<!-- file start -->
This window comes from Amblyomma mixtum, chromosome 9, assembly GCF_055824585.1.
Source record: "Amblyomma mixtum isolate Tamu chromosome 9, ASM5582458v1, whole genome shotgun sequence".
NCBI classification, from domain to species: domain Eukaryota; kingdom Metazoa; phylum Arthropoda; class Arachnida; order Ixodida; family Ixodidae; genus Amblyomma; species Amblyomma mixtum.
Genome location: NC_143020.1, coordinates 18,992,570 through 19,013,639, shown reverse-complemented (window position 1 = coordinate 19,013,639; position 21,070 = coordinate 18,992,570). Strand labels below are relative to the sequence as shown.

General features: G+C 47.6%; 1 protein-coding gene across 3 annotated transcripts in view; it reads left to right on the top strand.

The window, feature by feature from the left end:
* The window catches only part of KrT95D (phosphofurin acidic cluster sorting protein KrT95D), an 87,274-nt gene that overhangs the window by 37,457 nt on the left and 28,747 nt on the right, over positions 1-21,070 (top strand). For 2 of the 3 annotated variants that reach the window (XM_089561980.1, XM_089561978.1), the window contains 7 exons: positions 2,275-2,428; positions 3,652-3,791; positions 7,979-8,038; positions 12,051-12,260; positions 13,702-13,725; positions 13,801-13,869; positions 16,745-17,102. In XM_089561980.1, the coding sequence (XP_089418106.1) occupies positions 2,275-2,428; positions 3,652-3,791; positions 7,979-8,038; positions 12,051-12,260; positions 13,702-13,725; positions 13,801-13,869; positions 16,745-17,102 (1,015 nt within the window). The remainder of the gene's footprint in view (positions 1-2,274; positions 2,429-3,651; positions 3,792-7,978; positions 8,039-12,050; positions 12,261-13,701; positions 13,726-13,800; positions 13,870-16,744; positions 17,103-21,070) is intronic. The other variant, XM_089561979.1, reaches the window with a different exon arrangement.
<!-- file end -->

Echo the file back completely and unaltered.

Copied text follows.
This window comes from Amblyomma mixtum, chromosome 9, assembly GCF_055824585.1.
Source record: "Amblyomma mixtum isolate Tamu chromosome 9, ASM5582458v1, whole genome shotgun sequence".
NCBI classification, from domain to species: domain Eukaryota; kingdom Metazoa; phylum Arthropoda; class Arachnida; order Ixodida; family Ixodidae; genus Amblyomma; species Amblyomma mixtum.
Genome location: NC_143020.1, coordinates 18,992,570 through 19,013,639, shown reverse-complemented (window position 1 = coordinate 19,013,639; position 21,070 = coordinate 18,992,570). Strand labels below are relative to the sequence as shown.

General features: G+C 47.6%; 1 protein-coding gene across 3 annotated transcripts in view; it reads left to right on the top strand.

The window, feature by feature from the left end:
* The window catches only part of KrT95D (phosphofurin acidic cluster sorting protein KrT95D), an 87,274-nt gene that overhangs the window by 37,457 nt on the left and 28,747 nt on the right, over positions 1-21,070 (top strand). For 2 of the 3 annotated variants that reach the window (XM_089561980.1, XM_089561978.1), the window contains 7 exons: positions 2,275-2,428; positions 3,652-3,791; positions 7,979-8,038; positions 12,051-12,260; positions 13,702-13,725; positions 13,801-13,869; positions 16,745-17,102. In XM_089561980.1, the coding sequence (XP_089418106.1) occupies positions 2,275-2,428; positions 3,652-3,791; positions 7,979-8,038; positions 12,051-12,260; positions 13,702-13,725; positions 13,801-13,869; positions 16,745-17,102 (1,015 nt within the window). The remainder of the gene's footprint in view (positions 1-2,274; positions 2,429-3,651; positions 3,792-7,978; positions 8,039-12,050; positions 12,261-13,701; positions 13,726-13,800; positions 13,870-16,744; positions 17,103-21,070) is intronic. The other variant, XM_089561979.1, reaches the window with a different exon arrangement.